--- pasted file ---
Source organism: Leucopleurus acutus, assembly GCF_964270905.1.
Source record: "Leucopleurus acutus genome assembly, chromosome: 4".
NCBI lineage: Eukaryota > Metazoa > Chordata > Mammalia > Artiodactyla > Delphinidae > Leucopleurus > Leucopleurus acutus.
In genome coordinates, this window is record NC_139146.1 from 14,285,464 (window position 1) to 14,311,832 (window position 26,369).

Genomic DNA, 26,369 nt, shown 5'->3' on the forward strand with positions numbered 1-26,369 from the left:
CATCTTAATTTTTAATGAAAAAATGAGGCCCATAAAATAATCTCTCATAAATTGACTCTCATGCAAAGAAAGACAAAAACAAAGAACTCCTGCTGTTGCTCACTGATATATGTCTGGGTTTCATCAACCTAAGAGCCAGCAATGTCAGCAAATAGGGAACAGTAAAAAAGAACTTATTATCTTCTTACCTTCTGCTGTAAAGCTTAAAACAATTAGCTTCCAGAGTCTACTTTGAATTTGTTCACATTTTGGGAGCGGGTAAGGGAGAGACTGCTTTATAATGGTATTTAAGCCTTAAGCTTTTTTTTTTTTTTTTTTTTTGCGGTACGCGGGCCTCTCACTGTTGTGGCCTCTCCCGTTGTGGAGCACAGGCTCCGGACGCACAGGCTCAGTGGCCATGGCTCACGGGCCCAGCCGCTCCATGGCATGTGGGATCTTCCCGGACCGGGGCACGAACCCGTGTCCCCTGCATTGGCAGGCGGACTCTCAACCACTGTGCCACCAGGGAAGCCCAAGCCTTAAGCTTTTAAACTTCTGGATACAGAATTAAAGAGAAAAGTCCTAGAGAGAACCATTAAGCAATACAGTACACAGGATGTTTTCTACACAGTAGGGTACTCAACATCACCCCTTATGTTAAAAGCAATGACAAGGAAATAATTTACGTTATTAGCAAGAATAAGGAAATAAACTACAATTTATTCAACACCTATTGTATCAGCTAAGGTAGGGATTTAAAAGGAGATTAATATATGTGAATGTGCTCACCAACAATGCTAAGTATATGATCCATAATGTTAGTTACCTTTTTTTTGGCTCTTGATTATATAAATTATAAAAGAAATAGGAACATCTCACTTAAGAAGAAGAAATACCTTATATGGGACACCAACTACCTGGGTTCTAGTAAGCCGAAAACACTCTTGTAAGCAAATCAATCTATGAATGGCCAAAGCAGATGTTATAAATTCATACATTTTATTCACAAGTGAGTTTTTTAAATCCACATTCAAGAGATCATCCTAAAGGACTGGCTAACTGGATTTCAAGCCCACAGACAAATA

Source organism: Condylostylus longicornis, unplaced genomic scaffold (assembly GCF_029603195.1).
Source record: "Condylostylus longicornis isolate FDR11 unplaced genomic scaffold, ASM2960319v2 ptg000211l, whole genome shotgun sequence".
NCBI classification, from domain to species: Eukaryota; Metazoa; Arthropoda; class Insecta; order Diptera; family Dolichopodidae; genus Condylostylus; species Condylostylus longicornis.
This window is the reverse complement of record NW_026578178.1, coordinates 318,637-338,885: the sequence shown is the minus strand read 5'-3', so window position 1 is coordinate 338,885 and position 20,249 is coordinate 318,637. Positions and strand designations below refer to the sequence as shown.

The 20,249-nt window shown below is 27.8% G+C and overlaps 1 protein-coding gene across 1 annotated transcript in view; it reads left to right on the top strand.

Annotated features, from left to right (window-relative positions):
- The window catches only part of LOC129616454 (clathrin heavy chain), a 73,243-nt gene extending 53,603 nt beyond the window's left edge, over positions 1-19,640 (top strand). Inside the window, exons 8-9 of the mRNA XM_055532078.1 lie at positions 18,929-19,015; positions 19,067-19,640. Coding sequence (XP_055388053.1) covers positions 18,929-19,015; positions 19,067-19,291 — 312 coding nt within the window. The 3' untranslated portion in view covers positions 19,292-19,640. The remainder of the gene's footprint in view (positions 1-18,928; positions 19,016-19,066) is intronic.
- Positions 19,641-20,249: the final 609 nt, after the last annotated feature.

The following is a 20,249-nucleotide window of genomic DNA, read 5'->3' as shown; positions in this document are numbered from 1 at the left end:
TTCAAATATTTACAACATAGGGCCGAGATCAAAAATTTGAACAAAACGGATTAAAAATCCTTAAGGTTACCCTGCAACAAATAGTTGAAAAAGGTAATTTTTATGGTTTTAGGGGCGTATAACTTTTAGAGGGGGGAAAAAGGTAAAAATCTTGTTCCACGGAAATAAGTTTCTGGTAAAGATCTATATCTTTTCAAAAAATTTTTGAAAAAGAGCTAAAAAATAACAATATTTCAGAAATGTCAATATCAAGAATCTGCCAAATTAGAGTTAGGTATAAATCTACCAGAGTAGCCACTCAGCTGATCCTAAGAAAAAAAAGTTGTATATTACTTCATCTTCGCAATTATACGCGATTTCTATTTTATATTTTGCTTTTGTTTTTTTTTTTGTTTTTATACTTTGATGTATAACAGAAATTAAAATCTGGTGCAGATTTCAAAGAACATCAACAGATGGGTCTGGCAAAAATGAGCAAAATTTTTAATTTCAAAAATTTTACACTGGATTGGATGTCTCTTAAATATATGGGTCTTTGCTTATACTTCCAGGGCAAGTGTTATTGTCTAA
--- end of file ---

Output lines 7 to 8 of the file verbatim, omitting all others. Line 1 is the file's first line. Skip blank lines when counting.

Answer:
Source organism: Condylostylus longicornis, unplaced genomic scaffold (assembly GCF_029603195.1).
Source record: "Condylostylus longicornis isolate FDR11 unplaced genomic scaffold, ASM2960319v2 ptg000211l, whole genome shotgun sequence".